Organic farming combats global warming … big time

January 10, 2008

Data from The Rodale Institute’s long-running comparison of organic and conventional cropping systems confirms that organic methods are far more effective at removing the greenhouse gas, carbon dioxide, from the atmosphere and fixing it as beneficial organic matter in the soil. Check it out…

Organic vs. CO2 Fast Facts:

-If only 10,000 medium sized farms in the U.S. converted to organic production, they would store so much carbon in the soil that it would be equivalent to taking 1,174,400 cars off the road, or reducing car miles driven by 14.62 billion miles.

-Converting the U.S.’s 160 million corn and soybean acres to organic production would sequester enough carbon to satisfy 73 percent of the Kyoto targets for CO2 reduction in the U.S.

-U.S. agriculture as currently practiced emits a total of 1.5 trillion pounds of CO2 annually into the atmosphere. Converting all U.S. cropland to organic would not only wipe out agriculture’s massive emission problem. By eliminating energy-costly chemical fertilizers, it would actually give us a net increase in soil carbon of 734 billion pounds.

Organic farming -vs- the Kyoto targets

In 1997 the U.S. agreed to reduce 1990 levels of CO2 by seven percent. So here’s a question: How far would converting U.S. cropland to organic take us toward satisfying those Kyoto goals? Let’s do the math:

-Converting 160 million acres of cornand soyean to organic results in 293 million tons of CO2 stored in soil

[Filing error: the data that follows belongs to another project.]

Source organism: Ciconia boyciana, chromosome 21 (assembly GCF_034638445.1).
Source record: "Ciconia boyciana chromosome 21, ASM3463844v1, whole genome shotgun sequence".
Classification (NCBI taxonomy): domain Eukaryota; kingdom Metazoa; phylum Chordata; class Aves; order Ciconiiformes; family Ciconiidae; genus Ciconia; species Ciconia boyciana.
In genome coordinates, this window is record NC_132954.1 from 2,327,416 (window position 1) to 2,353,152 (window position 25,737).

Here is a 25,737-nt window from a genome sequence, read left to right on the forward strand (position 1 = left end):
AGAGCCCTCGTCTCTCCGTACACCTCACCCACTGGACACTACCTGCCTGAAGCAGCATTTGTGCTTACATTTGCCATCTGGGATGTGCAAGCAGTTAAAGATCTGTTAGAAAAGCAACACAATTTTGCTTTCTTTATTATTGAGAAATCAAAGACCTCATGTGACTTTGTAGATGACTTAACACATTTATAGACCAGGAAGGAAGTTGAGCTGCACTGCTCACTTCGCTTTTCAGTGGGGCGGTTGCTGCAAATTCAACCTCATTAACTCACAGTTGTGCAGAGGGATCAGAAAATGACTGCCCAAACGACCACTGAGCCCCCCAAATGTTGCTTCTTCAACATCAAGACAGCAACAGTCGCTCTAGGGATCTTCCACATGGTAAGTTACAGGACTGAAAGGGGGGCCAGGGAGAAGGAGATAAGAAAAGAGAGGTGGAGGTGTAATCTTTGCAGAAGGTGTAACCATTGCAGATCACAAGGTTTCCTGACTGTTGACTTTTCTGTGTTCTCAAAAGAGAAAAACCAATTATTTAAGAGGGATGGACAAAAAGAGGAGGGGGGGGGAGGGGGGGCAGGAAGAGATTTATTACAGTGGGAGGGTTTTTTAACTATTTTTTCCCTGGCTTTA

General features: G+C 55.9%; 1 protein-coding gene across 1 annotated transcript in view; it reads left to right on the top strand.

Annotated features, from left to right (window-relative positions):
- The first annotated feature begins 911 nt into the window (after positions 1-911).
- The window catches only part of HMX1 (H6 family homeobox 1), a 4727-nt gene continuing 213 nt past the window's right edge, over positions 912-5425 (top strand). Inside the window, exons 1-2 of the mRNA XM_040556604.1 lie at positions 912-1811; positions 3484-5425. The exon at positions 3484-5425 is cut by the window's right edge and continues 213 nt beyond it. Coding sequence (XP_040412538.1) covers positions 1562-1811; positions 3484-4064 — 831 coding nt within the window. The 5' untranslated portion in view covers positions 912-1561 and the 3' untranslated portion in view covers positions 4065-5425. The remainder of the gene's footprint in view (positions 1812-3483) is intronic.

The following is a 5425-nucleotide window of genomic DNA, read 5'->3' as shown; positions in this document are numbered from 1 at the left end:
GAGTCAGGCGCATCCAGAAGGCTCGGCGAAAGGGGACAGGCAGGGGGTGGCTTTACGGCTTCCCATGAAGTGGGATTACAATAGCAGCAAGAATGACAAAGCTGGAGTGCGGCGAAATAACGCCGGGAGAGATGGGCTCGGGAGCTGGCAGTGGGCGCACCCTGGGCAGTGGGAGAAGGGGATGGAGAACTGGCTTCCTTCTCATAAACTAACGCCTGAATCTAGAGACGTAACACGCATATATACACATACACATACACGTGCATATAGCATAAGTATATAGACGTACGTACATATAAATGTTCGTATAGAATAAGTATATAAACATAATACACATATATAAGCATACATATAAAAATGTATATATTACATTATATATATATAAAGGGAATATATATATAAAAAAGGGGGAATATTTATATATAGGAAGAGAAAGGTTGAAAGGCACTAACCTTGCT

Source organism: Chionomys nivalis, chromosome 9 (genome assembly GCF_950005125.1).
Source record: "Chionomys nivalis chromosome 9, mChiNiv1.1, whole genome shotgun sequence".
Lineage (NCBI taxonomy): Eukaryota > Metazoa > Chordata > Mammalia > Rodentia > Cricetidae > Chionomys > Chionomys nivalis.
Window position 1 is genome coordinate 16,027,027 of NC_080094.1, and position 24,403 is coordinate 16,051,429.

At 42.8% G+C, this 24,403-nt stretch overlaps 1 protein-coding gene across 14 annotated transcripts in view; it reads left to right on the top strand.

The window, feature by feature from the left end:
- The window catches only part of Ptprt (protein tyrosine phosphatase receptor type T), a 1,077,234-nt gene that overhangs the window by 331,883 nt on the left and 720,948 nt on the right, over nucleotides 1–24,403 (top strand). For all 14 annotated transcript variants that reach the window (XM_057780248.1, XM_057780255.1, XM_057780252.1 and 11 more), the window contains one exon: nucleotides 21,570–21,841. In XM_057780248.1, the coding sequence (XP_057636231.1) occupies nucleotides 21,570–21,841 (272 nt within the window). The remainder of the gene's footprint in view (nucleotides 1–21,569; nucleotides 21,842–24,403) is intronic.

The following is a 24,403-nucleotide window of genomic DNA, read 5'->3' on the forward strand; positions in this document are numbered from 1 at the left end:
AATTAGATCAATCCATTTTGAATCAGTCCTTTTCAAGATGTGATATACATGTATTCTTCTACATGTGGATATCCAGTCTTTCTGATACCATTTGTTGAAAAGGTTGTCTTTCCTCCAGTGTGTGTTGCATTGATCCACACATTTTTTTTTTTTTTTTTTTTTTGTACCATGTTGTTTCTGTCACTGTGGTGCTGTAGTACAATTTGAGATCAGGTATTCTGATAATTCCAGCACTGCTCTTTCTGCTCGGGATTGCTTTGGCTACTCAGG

-Kyoto target: 400 million ton reduction in CO2.

-Percentage of Kyoto goal that would be satisfied by converting to organic: 73 PERCENT!

NOTE: This doesn’t even take into consideration the drastically reduced energy expenditure and CO2 emissions of organic farming compared with using chemical fertilizers.

Read the entire article at: www.newfarm.org/depts/NFfield_trials/1003/carbonsequest.shtml

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5 Responses to “Organic farming combats global warming … big time”


  1. [...] wonder of soil organic matter, and the power of organic ag to sequester it. Read about it here. It’s fairly staggering. Increasing it in our soils is a [...]

  2. organicassistant Says:

    We have an organic website and we are pleased to post this article on our website for all to see under News.http://www.organicassistant.com/


  3. hi and thanks for an interesting story that sheds a new light on organic farming. This information could be very useful in making our environment a better place.


  4. [...] Last week Tim LaSalle, the new CEO at Rodale spoke at our Midwest Organic Production and Marketing Conference. He spoke about the research done at Rodale looking at the potential for organic farming to sequester carbon in the form of soil organic matter. It was a good talk, but short on actual numbers. [...]

  5. Chris Says:

    One problem I see with this article is that the US never signed the Koyoto Protocols. The article states “In 1997 the U.S. agreed to reduce 1990 levels of CO2 by seven percent” … I only wish that was true – that commitment was never made though.


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